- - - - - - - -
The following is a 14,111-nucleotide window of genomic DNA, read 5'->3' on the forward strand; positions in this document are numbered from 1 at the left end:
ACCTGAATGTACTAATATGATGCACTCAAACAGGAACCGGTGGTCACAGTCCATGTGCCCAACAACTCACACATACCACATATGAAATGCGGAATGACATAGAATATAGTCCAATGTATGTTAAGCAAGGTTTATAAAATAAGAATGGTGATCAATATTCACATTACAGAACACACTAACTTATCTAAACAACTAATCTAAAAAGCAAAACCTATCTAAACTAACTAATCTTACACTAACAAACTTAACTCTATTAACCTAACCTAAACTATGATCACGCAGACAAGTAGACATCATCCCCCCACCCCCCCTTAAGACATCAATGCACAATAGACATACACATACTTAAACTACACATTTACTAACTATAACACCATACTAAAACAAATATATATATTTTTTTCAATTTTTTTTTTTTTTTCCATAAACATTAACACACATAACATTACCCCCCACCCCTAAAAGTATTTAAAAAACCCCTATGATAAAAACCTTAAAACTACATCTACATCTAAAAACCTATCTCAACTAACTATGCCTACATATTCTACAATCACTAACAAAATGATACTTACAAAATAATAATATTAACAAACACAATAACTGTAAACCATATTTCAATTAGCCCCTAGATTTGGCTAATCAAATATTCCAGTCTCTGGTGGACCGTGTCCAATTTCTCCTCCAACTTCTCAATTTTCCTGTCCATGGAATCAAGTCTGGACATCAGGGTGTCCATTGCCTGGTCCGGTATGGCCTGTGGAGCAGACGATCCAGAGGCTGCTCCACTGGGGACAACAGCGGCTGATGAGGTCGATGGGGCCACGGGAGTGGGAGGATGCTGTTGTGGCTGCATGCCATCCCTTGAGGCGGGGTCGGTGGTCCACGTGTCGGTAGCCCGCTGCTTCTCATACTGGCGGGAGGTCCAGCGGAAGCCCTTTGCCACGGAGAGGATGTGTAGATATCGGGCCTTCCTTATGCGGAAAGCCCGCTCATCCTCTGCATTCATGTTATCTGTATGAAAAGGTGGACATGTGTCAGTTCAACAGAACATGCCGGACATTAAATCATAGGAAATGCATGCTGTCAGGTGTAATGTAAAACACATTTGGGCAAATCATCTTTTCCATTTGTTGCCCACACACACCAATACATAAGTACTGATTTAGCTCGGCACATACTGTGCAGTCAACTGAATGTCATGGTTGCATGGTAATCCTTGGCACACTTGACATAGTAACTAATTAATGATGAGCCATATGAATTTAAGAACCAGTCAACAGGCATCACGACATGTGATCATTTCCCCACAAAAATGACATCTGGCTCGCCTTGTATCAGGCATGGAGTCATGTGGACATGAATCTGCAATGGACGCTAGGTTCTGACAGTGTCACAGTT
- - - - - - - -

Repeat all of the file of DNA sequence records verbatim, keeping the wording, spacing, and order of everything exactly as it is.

The following is a 14,111-nucleotide window of genomic DNA, read 5'->3' on the forward strand; positions in this document are numbered from 1 at the left end:
ACCTGAATGTACTAATATGATGCACTCAAACAGGAACCGGTGGTCACAGTCCATGTGCCCAACAACTCACACATACCACATATGAAATGCGGAATGACATAGAATATAGTCCAATGTATGTTAAGCAAGGTTTATAAAATAAGAATGGTGATCAATATTCACATTACAGAACACACTAACTTATCTAAACAACTAATCTAAAAAGCAAAACCTATCTAAACTAACTAATCTTACACTAACAAACTTAACTCTATTAACCTAACCTAAACTATGATCACGCAGACAAGTAGACATCATCCCCCCACCCCCCCTTAAGACATCAATGCACAATAGACATACACATACTTAAACTACACATTTACTAACTATAACACCATACTAAAACAAATATATATATTTTTTTCAATTTTTTTTTTTTTTTCCATAAACATTAACACACATAACATTACCCCCCACCCCTAAAAGTATTTAAAAAACCCCTATGATAAAAACCTTAAAACTACATCTACATCTAAAAACCTATCTCAACTAACTATGCCTACATATTCTACAATCACTAACAAAATGATACTTACAAAATAATAATATTAACAAACACAATAACTGTAAACCATATTTCAATTAGCCCCTAGATTTGGCTAATCAAATATTCCAGTCTCTGGTGGACCGTGTCCAATTTCTCCTCCAACTTCTCAATTTTCCTGTCCATGGAATCAAGTCTGGACATCAGGGTGTCCATTGCCTGGTCCGGTATGGCCTGTGGAGCAGACGATCCAGAGGCTGCTCCACTGGGGACAACAGCGGCTGATGAGGTCGATGGGGCCACGGGAGTGGGAGGATGCTGTTGTGGCTGCATGCCATCCCTTGAGGCGGGGTCGGTGGTCCACGTGTCGGTAGCCCGCTGCTTCTCATACTGGCGGGAGGTCCAGCGGAAGCCCTTTGCCACGGAGAGGATGTGTAGATATCGGGCCTTCCTTATGCGGAAAGCCCGCTCATCCTCTGCATTCATGTTATCTGTATGAAAAGGTGGACATGTGTCAGTTCAACAGAACATGCCGGACATTAAATCATAGGAAATGCATGCTGTCAGGTGTAATGTAAAACACATTTGGGCAAATCATCTTTTCCATTTGTTGCCCACACACACCAATACATAAGTACTGATTTAGCTCGGCACATACTGTGCAGTCAACTGAATGTCATGGTTGCATGGTAATCCTTGGCACACTTGACATAGTAACTAATTAATGATGAGCCATATGAATTTAAGAACCAGTCAACAGGCATCACGACATGTGATCATTTCCCCACAAAAATGACATCTGGCTCGCCTTGTATCAGGCATGGAGTCATGTGGACATGAATCTGCAATGGACGCTAGGTTCTGACAGTGTCACAGTT